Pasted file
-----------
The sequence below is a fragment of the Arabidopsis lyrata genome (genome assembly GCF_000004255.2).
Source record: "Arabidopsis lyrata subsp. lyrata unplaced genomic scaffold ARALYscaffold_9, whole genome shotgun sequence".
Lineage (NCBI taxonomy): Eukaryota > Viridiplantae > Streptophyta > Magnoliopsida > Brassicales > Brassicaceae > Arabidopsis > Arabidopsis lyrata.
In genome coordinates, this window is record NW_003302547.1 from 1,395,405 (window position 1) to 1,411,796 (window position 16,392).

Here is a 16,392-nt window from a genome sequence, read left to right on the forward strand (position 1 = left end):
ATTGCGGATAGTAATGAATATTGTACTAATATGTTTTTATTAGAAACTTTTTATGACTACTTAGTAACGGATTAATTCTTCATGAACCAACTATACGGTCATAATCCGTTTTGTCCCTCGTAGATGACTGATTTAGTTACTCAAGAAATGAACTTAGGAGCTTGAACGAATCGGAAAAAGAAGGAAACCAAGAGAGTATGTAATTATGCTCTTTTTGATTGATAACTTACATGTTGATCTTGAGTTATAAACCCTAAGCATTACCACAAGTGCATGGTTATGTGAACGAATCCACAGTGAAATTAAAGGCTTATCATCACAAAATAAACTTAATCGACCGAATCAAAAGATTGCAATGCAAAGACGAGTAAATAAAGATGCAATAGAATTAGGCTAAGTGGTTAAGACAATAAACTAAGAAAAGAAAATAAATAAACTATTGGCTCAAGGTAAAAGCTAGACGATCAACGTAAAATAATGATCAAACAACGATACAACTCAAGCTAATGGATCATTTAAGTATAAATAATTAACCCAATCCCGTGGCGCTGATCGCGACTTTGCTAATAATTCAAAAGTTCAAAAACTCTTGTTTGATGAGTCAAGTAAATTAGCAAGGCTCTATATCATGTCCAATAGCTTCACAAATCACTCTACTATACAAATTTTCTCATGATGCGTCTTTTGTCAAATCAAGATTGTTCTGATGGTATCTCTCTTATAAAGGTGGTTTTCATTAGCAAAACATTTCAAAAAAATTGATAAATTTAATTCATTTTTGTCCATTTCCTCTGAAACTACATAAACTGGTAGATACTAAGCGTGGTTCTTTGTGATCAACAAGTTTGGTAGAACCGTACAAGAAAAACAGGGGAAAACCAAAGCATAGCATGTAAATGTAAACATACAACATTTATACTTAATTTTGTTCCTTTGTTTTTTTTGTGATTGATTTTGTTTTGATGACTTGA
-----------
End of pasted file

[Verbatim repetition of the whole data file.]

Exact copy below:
The sequence below is a fragment of the Arabidopsis lyrata genome (genome assembly GCF_000004255.2).
Source record: "Arabidopsis lyrata subsp. lyrata unplaced genomic scaffold ARALYscaffold_9, whole genome shotgun sequence".
Lineage (NCBI taxonomy): Eukaryota > Viridiplantae > Streptophyta > Magnoliopsida > Brassicales > Brassicaceae > Arabidopsis > Arabidopsis lyrata.
In genome coordinates, this window is record NW_003302547.1 from 1,395,405 (window position 1) to 1,411,796 (window position 16,392).

Here is a 16,392-nt window from a genome sequence, read left to right on the forward strand (position 1 = left end):
ATTGCGGATAGTAATGAATATTGTACTAATATGTTTTTATTAGAAACTTTTTATGACTACTTAGTAACGGATTAATTCTTCATGAACCAACTATACGGTCATAATCCGTTTTGTCCCTCGTAGATGACTGATTTAGTTACTCAAGAAATGAACTTAGGAGCTTGAACGAATCGGAAAAAGAAGGAAACCAAGAGAGTATGTAATTATGCTCTTTTTGATTGATAACTTACATGTTGATCTTGAGTTATAAACCCTAAGCATTACCACAAGTGCATGGTTATGTGAACGAATCCACAGTGAAATTAAAGGCTTATCATCACAAAATAAACTTAATCGACCGAATCAAAAGATTGCAATGCAAAGACGAGTAAATAAAGATGCAATAGAATTAGGCTAAGTGGTTAAGACAATAAACTAAGAAAAGAAAATAAATAAACTATTGGCTCAAGGTAAAAGCTAGACGATCAACGTAAAATAATGATCAAACAACGATACAACTCAAGCTAATGGATCATTTAAGTATAAATAATTAACCCAATCCCGTGGCGCTGATCGCGACTTTGCTAATAATTCAAAAGTTCAAAAACTCTTGTTTGATGAGTCAAGTAAATTAGCAAGGCTCTATATCATGTCCAATAGCTTCACAAATCACTCTACTATACAAATTTTCTCATGATGCGTCTTTTGTCAAATCAAGATTGTTCTGATGGTATCTCTCTTATAAAGGTGGTTTTCATTAGCAAAACATTTCAAAAAAATTGATAAATTTAATTCATTTTTGTCCATTTCCTCTGAAACTACATAAACTGGTAGATACTAAGCGTGGTTCTTTGTGATCAACAAGTTTGGTAGAACCGTACAAGAAAAACAGGGGAAAACCAAAGCATAGCATGTAAATGTAAACATACAACATTTATACTTAATTTTGTTCCTTTGTTTTTTTTGTGATTGATTTTGTTTTGATGACTTGA